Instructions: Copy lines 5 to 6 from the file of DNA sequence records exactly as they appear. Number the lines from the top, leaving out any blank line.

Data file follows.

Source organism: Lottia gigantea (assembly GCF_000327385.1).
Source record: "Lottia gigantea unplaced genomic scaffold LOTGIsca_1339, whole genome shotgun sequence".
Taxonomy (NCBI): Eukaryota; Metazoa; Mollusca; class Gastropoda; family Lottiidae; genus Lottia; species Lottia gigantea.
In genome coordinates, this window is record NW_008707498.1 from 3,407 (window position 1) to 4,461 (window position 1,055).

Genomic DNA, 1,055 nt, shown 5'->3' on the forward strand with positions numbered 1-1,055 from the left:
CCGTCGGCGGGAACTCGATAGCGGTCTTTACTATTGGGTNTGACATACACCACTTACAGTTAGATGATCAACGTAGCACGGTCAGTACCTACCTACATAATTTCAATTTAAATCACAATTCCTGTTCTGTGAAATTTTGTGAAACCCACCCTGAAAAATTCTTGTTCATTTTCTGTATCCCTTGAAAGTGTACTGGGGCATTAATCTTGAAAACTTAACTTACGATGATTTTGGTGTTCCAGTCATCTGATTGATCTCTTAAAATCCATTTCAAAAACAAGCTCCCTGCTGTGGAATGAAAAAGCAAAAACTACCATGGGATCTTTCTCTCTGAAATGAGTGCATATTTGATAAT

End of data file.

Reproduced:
Genomic DNA, 1,055 nt, shown 5'->3' on the forward strand with positions numbered 1-1,055 from the left:
CCGTCGGCGGGAACTCGATAGCGGTCTTTACTATTGGGTNTGACATACACCACTTACAGTTAGATGATCAACGTAGCACGGTCAGTACCTACCTACATAATTTCAATTTAAATCACAATTCCTGTTCTGTGAAATTTTGTGAAACCCACCCTGAAAAATTCTTGTTCATTTTCTGTATCCCTTGAAAGTGTACTGGGGCATTAATCTTGAAAACTTAACTTACGATGATTTTGGTGTTCCAGTCATCTGATTGATCTCTTAAAATCCATTTCAAAAACAAGCTCCCTGCTGTGGAATGAAAAAGCAAAAACTACCATGGGATCTTTCTCTCTGAAATGAGTGCATATTTGATAAT